Short Fiction

Week 336: The Words of Prophets and My Unsteady Jukebox

The Words of the Prophets

I had lost the ability to hear The Sound of Silence until Disturbed brought it back brilliantly in 2015. My mind gets that way with songs; I can hear them too many times–at that saturation point they assume the guise of an echo that my mind ignores upon further soundings. But Distubed’s over the top yet somehow restrained remake of the Simon and Garfunkel classic brought back to me one of the truly great lines in the history of music: The words of the prophets are written on the subway walls and tenement halls…

I wonder what Paul Simon felt when he wrote that line in 1965. Did it excite him or was he so lost in composition that it was just more words to choose from. I also wonder what Da Vinci experienced when he finished Mona Lisa. Did he bask in the glow of his own genius or eat cheese? Now, obviously you can ask Simon the question, but I doubt he could give you the actual answer because time has a way of reshaping memories, and inevitably a legend of some sort will creep in and take the actual event’s shape. I’m not saying he’d lie, but there stands a chance he’d buy the mirage.

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All Stories, General Fiction

Danse Russe by David Lohrey – Adult content.

It was late. I was ready to split. He had my keys. I’d given him them at the back door. I’d warned him on the phone. I had work in the morning. “Me, too. Me, too.” I figured we had an understanding. I hesitated to wake him. I’d been having a good time. I had been triumphantly unselfconscious. Now, not so much. I pulled a throw rug around myself. In my excitement over the phone, I had said something about my rule, that I wouldn’t leave until he’d come three times, but he didn’t seem too interested. He just said, “No negotiating, bro. Nah, house rules. You come into my home naked, you mine. That’s it.” I said okay. Now, I was stuck. It was getting to be midnight. Finally, I threw off the cover: fuck it.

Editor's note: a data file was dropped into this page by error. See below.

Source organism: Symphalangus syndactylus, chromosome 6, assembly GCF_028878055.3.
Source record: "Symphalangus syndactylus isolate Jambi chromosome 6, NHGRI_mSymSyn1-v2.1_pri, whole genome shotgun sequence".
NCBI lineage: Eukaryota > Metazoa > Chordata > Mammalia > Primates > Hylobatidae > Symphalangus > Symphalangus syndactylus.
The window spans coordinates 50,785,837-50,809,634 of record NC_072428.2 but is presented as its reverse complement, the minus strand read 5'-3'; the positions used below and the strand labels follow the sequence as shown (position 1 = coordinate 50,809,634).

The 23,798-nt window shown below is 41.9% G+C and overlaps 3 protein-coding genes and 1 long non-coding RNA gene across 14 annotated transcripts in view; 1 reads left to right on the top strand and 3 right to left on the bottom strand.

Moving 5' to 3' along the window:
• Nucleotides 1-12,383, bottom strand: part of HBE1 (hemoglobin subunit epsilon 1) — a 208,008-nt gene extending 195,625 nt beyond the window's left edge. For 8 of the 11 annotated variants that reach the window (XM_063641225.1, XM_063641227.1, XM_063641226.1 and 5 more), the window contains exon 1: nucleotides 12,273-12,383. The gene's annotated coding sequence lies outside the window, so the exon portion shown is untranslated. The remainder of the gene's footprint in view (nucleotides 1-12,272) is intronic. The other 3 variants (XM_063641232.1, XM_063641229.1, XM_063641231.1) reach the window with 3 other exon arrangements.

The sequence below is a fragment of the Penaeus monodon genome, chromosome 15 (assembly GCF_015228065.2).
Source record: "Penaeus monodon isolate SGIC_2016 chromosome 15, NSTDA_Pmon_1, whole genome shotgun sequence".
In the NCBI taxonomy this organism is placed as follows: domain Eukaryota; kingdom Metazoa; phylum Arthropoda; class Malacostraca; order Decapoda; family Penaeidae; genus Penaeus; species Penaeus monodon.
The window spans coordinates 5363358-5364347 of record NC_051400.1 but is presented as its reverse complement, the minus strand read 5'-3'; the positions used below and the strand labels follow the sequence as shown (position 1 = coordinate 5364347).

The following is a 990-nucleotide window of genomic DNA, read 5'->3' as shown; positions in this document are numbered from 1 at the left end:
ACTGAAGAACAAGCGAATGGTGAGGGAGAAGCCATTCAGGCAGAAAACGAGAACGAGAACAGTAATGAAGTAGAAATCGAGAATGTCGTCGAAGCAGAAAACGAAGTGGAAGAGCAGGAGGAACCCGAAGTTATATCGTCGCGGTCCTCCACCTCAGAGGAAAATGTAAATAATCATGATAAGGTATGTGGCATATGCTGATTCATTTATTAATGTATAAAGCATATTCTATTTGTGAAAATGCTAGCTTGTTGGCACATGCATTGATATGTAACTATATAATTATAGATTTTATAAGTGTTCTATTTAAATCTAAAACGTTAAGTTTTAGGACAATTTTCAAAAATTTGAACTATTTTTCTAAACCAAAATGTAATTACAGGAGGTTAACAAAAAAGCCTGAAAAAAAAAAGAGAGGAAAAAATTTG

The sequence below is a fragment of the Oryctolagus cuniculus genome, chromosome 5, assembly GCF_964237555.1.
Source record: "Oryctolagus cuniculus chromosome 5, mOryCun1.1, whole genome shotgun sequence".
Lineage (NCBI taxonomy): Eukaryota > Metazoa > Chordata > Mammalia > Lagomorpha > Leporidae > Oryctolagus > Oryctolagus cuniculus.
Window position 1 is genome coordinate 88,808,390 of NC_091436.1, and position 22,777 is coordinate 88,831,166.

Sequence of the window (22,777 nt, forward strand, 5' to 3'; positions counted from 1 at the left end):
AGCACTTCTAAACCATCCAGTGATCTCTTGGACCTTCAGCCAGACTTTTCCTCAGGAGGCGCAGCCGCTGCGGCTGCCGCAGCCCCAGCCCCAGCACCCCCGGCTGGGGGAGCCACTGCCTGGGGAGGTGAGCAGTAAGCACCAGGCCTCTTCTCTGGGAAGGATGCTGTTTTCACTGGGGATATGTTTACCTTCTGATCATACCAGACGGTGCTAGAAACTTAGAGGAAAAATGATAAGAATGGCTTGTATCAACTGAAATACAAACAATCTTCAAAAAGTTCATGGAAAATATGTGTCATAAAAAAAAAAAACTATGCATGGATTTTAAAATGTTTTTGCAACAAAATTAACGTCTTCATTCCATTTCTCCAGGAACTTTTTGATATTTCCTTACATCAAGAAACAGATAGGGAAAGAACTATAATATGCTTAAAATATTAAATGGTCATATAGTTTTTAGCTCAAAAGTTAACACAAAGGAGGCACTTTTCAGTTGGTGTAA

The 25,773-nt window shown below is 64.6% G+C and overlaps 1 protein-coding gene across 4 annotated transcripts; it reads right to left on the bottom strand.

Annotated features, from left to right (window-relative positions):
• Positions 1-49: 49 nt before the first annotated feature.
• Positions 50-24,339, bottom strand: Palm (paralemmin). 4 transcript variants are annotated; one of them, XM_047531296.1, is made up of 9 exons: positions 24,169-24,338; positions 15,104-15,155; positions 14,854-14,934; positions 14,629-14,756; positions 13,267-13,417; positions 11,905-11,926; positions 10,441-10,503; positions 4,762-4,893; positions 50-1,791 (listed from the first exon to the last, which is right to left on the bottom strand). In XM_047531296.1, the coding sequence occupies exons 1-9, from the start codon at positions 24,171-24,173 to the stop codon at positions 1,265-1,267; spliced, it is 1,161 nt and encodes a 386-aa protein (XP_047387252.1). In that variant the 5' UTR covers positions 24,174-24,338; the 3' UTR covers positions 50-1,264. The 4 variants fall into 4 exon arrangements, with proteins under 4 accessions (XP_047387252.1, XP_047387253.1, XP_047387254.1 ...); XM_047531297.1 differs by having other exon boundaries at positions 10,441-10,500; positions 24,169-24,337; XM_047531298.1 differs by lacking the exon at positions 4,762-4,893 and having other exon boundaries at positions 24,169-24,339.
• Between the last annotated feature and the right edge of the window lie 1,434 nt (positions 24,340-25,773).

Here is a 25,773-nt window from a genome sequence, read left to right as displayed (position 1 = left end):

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All Stories, General Fiction

Cold by Yash Seyedbagheri

My older sister Nan and I climb up our makeshift tree house armed with our latest swiped goodies. Vienna sausages. Saltines. Sardines. Plastic Merlot bottles. The Sutter Home brand, not anything fancy, but durable. Plus, it’s enough to give you a good buzz, but not enough to get truly, raging drunk. Not like Mom.

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All Stories, General Fiction

Paper-Lined Tables by Rachel Sievers

“Will you bring me something to drink from the kitchen?” She asks with her feet up on the couch. I swivel from my perch looking out the kitchen window. The open floor plan of the three-bedroom, two-bathroom house makes it easy to see the bottoms of her feet from where they lay on top of the armrest of our couch. Her neon pink socks have white writing that read: if you can read this bring me wine. I consider her socks and reach into the walnut cabinet and pull out a water glass, filling it directly from the sink. I bring her the full glass and hold it out to her. She doesn’t look up from her phone but grabs the water glass and brings it to her pale and chapped lips. She needs to drink more water.

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All Stories, General Fiction

Hana by Mariam Saidan

I’m baking a cake, a well-mixed paste of carefully measured amounts of flour, eggs, oil, sugar, banana, baking powder and a pinch of cinnamon, ready to go in the oven for 45 minutes, when she knocks on the door. I think of taking my apron off, but I decide not to. It’s cute, with birds frolicking in a pink world. I look like an unusually traditional woman for our time, I feel. A woman. A kitchen. An apron. A cake. Pink. But I feel something perverse, almost noble, in quietly subverting these clichés still viciously clinging to these symbols. 

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All Stories, General Fiction

Perry by Dianne Willems

He wanted to be a hero. He wanted to be a hero so badly he could hardly think of anything else.

The Parrot sighed, and thought. A lump the size of an orange had formed in his throat, and he wanted it gone. It felt suffocating.

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All Stories, General Fiction

Light by Yash Seyedbagheri   

It’s the first clear winter night in almost two weeks. I drive the streets into our valley community, 2003 Subaru Forester rattling with age and emptiness. Well, more like I’m driving down the one winding main street that slopes down a hill, flanked by cathedral-like ponderosas. A few side streets branch off to the market and the cluster of shops and the one or two churches that flank either side of the river. The outskirts, the hills beyond, my cabin,  darkened rooms, and bills wait behind me, all splayed across the kitchen table. Power, water, a myriad of cards maxed out, in part due to my fondness for Fat Tire.

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All Stories, Fantasy

Shut Your Hellhole by Gabriel Munro

The Thing at the Border:

But erecting a building on consecrated ground presents its own challenges. Wailing banshee? Use stone-wool insulation for soundproofing. Vengeful demonic presence? Mix a dash of salt into the foundation concrete. Ghosts? Use the phrase “historic charm” in the branding. Carlos is ready for anything.

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